the lacuna, yea or nay?

Has anyone read The Lacuna by Barbara Kingsolver? I’m trying to decide whether to invest my time and money. Would I like it given the following:

(a) The Bean Trees is probably one of my top ten books ever. I loved it. I was stunned and awed. I still read it every few years.

(b) Pigs in Heaven and Animal Dreams, which I snatched up after I read Bean Trees, I enjoyed but not with the same revelation that I had for Bean Trees. I also enjoyed High Tide in Tucson, though I don’t read a lot of non fiction.

(c) The Poisonwood Bible, everyone else’s favorite Kingsolver book, I waited for, was excited about, bought the hardcover as soon as it was published, and did not like. It wasn’t the religious stuff. That didn’t phase me. I just thought it was too long and got didactic and I wasn’t really fond enough of the characters. Someday, for Becka, I will re-read it.

(d) I was fine with Prodigal Summer, but not overly enamored.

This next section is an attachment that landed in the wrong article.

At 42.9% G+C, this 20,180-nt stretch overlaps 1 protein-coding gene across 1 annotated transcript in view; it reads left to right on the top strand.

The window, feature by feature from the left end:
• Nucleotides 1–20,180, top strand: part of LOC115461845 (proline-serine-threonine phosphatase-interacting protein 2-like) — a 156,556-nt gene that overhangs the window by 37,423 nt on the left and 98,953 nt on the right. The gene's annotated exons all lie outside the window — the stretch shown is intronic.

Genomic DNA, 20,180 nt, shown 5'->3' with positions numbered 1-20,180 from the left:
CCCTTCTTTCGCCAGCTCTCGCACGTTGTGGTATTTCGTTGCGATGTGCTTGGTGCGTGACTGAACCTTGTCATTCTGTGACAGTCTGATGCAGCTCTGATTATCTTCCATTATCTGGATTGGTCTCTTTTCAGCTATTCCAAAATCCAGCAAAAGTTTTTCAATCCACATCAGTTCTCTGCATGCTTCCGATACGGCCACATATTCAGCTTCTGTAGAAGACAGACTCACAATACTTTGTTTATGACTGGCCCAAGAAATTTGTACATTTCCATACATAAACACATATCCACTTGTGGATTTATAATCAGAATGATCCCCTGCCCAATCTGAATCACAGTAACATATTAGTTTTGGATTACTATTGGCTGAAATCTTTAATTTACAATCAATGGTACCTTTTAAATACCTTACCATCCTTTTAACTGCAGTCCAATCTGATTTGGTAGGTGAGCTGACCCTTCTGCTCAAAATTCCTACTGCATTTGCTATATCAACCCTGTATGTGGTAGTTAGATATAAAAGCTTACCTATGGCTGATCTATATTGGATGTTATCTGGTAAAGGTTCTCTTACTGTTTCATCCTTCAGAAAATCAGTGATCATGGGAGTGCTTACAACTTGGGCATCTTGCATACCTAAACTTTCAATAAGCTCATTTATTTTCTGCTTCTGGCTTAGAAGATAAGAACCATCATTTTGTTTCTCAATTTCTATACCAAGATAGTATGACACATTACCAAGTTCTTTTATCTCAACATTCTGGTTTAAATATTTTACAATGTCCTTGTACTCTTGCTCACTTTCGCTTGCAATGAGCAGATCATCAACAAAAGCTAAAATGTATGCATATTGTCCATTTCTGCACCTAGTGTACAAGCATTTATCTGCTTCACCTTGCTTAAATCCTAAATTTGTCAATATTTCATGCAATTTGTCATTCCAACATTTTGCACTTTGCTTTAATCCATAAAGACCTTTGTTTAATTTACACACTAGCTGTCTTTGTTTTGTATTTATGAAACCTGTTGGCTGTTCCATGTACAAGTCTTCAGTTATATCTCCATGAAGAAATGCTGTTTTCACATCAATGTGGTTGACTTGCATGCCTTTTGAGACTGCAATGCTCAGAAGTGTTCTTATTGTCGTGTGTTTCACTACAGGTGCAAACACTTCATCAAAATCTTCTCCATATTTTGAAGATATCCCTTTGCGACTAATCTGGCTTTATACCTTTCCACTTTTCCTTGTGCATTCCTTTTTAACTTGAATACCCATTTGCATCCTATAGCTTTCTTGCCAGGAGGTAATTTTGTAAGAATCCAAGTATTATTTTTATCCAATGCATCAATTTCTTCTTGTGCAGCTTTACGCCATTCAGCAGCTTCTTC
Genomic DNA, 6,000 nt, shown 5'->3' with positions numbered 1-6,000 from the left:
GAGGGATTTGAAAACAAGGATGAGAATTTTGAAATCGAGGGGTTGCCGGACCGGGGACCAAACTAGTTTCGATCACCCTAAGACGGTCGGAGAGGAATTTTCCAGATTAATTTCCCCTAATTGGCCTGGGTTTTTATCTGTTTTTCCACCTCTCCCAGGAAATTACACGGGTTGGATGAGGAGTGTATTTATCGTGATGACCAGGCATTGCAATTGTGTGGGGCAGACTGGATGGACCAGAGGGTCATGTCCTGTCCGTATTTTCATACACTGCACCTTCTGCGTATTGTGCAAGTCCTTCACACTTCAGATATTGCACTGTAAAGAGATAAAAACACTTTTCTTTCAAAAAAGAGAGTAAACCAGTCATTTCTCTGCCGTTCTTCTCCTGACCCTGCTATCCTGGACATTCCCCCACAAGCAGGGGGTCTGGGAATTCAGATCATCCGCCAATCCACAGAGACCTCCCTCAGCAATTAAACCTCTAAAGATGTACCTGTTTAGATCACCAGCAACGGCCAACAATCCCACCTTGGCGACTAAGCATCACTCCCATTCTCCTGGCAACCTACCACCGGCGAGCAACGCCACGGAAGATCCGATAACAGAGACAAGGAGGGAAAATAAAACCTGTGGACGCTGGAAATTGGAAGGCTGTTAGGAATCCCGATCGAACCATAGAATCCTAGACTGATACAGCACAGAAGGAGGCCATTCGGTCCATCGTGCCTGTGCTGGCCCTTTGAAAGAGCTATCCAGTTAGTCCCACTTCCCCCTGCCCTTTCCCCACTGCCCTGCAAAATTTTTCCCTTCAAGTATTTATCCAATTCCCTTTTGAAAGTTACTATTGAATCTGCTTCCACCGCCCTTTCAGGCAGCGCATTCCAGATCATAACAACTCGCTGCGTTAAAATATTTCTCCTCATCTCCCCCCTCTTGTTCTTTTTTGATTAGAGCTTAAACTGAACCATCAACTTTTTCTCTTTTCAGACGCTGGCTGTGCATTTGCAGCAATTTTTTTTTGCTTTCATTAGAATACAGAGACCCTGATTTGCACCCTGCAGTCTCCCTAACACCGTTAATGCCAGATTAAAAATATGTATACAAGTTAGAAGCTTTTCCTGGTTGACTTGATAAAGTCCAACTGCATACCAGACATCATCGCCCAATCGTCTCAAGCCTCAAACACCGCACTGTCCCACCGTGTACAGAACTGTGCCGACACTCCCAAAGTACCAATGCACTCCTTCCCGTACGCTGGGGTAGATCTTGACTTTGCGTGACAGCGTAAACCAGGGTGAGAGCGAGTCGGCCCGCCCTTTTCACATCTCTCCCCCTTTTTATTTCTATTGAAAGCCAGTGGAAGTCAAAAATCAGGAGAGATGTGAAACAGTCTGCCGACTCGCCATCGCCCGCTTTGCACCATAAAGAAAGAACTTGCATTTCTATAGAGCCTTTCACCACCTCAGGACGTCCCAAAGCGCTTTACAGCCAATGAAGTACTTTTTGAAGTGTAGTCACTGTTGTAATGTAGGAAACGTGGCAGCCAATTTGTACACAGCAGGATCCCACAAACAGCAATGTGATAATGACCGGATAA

So…any thoughts? The premise sounds interesting.

And here’s a fun fact: Computerguy’s grandfather actually was an artist who worked with Diego Rivera. The story goes that Frida Kahlo didn’t like him, so he was sent packing. I don’t really know anything about it, though.

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3 Responses to the lacuna, yea or nay?

  1. mompriest says:

    I have loved nearly every book I bought and read by Kingsolver. So, I eagerly bought Lacuna. BUT in six months time I have read maybe 1/3 of the book.

    I am so bored reading it. It’s the diary of a boy born to a Mexican mother and an American father. The mother is forever on the search for the perfect wealthy husband, but thta eludes her. The boy is shuffled around from US to Mexico to US. He encounters Frida Kahlo and I forget the name of her husbnd/artitst withwhom she had a a long marriage marked by alcohlism, violence, and no children, plus her chronic suffering from a childhood accident.

    the diary is slow moving., there is very little character development and then only a slight amount in the main character’s self reflection in his diary.

    After six months of trying to read it I finally put it down. Giving up on it. Something I rarely do.

  2. Joolie says:

    I have a colleague – male – who recently told me this is the best book he’s read all year. I bought it in hardcover but haven’t read it yet. My favorite Kingsolver was Animal Dreams, though I also loved Prodigal Summer. Try it from the library.

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